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Author: Greenwell, Lisa
Resulting in 3 citations.
1. Greenwell, Lisa
Early Determinants of Heterogeneity and Work Commitment Among Women Near the Time of Childbirth
Presented: Cincinnati, OH, Population Association of America Meetings, April 1993
Cohort(s): NLSY79
Publisher: Population Association of America
Keyword(s): Childbearing; First Birth; Heterogeneity; Labor Force Participation; Life Cycle Research; Minorities; Minority Groups; Parents, Single; Unemployment; Welfare; Women

Permission to reprint the abstract has not been received from the publisher.

People with unstable labor force participation are often assumed to be weakly committed to work. Such assumptions have been made of women, and of minority groups who have high rates of unemployment. There is particular concern with potential "cultures of dependence," through which intergenerational transmission of attitudes is thought to affect subsequent work behavior, particularly among single welfare mothers with children. Research necessary to address the "culture of dependence" hypothesis remains inconclusive about the relations between work commitment attitudes and subsequent work behavior. This is partly because determinants of work commitment and work behavior have not been examined independently of life-cycle changes. Therefore, this paper examines early determinants of work in a particular life-cycle stage-one year following first childbirth, when working is likely to be especially difficult for women. With an extract of the National Longitudinal Survey of Youth (NLSY) containing data on women who had a first birth between 1980 and 1986, logit regression is used to determine how labor force participation a year after the first birth is related to: 1) work commitment (measured between the ages of 14 and 22); 2) family and local context characteristics that have been hypothesized to affect work commitment (e.g., whether the mother worked, whether the young woman lived in a single-parent household, whether the family received welfare, unemployment rates in the county where the young woman grew up); 3) other characteristics, such as region of residence and personal characteristics, including self-esteem. The paper also estimates how measures of work commitment relate to background and area-level characteristics.
Bibliography Citation
Greenwell, Lisa. "Early Determinants of Heterogeneity and Work Commitment Among Women Near the Time of Childbirth." Presented: Cincinnati, OH, Population Association of America Meetings, April 1993.
2. Greenwell, Lisa
Leibowitz, Arleen A.
Klerman, Jacob Alex
Do Women's Early Work Commitment and Welfare Attitudes Predict Employment After Childbirth?
Working Paper DRU-427-1-NICHD, Santa Monica, CA, RAND, 1994.
Also: http://www.rand.org/labor/dru_archive.html
Cohort(s): NLSY79
Publisher: RAND
Keyword(s): Armed Forces Qualifications Test (AFQT); Employment; Family Background; Fertility; First Birth; Maternal Employment; Self-Esteem; Welfare; Work Attitudes

In this study, the authors investigate women's work commitment and welfare attitudes in adolescence, and how these relate to women's employment status a year after their first childbirth. The authors find that willingness to combine family and work, rather than simply a desire to work, predicts employment a year after first childbirth, net of background and social psychological characteristics. Though women with welfare backgrounds are less likely to be subsequently employed, women's welfare attitudes are unrelated to their subsequent employment. These findings suggest that women's willingness to use welfare is compatible with work commitment, and with employment while an infant is present.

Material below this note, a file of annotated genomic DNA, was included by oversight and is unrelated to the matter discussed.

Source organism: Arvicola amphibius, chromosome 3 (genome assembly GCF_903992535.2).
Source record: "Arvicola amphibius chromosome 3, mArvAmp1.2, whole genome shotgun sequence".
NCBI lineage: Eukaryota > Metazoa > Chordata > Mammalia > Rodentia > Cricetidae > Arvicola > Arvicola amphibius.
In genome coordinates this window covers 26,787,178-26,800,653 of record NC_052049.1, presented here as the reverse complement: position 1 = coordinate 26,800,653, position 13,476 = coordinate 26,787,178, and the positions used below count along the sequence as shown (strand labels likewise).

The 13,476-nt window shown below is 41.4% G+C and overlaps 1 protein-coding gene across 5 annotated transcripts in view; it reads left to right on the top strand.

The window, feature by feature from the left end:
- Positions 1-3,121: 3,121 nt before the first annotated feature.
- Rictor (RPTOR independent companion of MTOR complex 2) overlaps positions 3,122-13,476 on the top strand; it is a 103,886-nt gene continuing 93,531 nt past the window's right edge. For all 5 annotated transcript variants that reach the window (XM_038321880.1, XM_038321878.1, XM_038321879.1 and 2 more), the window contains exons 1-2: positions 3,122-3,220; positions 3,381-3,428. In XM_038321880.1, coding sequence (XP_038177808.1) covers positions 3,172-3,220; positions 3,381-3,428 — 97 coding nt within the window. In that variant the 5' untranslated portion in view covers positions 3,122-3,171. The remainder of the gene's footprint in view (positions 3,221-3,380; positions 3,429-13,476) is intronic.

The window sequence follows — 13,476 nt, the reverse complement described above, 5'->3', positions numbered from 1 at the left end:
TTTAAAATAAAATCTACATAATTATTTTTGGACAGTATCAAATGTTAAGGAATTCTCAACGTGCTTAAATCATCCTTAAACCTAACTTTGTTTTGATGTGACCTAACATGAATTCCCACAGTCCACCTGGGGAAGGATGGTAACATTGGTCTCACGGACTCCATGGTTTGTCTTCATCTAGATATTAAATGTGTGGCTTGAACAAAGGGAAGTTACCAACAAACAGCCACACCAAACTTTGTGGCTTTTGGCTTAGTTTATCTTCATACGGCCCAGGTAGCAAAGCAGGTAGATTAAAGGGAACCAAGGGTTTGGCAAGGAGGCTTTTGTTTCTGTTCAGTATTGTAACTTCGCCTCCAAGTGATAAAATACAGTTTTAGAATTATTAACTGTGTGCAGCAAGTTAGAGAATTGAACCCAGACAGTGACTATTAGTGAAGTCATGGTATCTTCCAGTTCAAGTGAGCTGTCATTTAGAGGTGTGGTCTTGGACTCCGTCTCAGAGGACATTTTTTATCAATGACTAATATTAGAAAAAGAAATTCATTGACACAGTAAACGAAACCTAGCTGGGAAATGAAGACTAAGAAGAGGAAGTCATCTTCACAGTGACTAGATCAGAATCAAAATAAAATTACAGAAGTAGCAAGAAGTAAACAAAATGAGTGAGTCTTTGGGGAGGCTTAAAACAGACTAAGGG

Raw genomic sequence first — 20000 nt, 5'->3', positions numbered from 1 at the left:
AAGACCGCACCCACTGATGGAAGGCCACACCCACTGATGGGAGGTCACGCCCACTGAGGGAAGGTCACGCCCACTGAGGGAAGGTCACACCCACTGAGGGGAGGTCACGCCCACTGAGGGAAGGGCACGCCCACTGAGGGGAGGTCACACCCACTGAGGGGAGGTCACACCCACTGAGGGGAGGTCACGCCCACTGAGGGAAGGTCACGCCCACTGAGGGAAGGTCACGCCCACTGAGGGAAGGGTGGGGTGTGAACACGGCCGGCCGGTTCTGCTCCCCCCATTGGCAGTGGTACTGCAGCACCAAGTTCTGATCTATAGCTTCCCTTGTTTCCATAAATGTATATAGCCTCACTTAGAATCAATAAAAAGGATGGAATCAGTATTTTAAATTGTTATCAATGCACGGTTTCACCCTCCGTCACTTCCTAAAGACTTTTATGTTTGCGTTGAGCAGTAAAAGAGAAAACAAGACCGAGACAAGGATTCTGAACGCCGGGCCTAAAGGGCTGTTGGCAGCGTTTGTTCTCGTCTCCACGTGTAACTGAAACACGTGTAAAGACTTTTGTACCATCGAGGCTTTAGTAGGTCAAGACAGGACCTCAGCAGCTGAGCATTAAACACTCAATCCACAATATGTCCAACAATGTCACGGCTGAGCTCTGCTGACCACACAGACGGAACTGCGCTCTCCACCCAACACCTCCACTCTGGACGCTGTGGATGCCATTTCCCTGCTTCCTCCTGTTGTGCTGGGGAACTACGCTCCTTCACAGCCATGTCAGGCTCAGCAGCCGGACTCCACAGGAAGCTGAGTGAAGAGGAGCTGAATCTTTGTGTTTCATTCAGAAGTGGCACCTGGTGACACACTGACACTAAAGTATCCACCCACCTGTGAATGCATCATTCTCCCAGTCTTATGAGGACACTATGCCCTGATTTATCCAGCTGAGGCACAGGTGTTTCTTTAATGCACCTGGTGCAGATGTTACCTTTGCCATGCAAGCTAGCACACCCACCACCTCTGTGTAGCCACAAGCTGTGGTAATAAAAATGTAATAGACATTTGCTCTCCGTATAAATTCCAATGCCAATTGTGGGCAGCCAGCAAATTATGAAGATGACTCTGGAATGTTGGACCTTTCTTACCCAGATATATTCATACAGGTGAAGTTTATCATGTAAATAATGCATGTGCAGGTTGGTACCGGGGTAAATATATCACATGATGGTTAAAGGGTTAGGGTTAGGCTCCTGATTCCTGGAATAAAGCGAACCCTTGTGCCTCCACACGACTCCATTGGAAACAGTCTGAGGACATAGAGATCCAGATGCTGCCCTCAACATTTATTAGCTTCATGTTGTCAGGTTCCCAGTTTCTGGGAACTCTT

Bibliography Citation
Greenwell, Lisa, Arleen A. Leibowitz and Jacob Alex Klerman. "Do Women's Early Work Commitment and Welfare Attitudes Predict Employment After Childbirth?" Working Paper DRU-427-1-NICHD, Santa Monica, CA, RAND, 1994.
3. Greenwell, Lisa
Leibowitz, Arleen A.
Klerman, Jacob Alex
Welfare Background, Attitudes, and Employment Among New Mothers
Journal of Marriage and Family 60,1 (February 1998): 175-193.
Also: http://www.jstor.org/stable/353450
Cohort(s): NLSY79
Publisher: National Council on Family Relations
Keyword(s): Adolescent Behavior; Armed Forces Qualifications Test (AFQT); Attitudes; First Birth; Intergenerational Patterns/Transmission; Maternal Employment; Modeling, Logit; Self-Esteem; Sex Roles; Welfare

This article investigates whether new mothers' chances of being employed appear to be influenced by an intergenerationally transmitted welfare culture. Data from the National Longitudinal Survey of Youth are analyzed using logit and ordinary least squares regression. The findings show that, as adolescents, new mothers with welfare backgrounds were more willing than others to use welfare but were no less likely to have positive attitudes toward work. Adolescents' work attitudes influence their chances of being employed when they are new mothers, but adolescents' welfare attitudes do not. These results suggest that new mothers' chances of being employed be not influenced by an intergenerationally transmitted welfare culture.

Also available as a RAND reprint, RP-738, http://www.rand.org/cgi-bin/Abstracts/e-getabbydoc.pl?RP-738

Bibliography Citation
Greenwell, Lisa, Arleen A. Leibowitz and Jacob Alex Klerman. "Welfare Background, Attitudes, and Employment Among New Mothers." Journal of Marriage and Family 60,1 (February 1998): 175-193.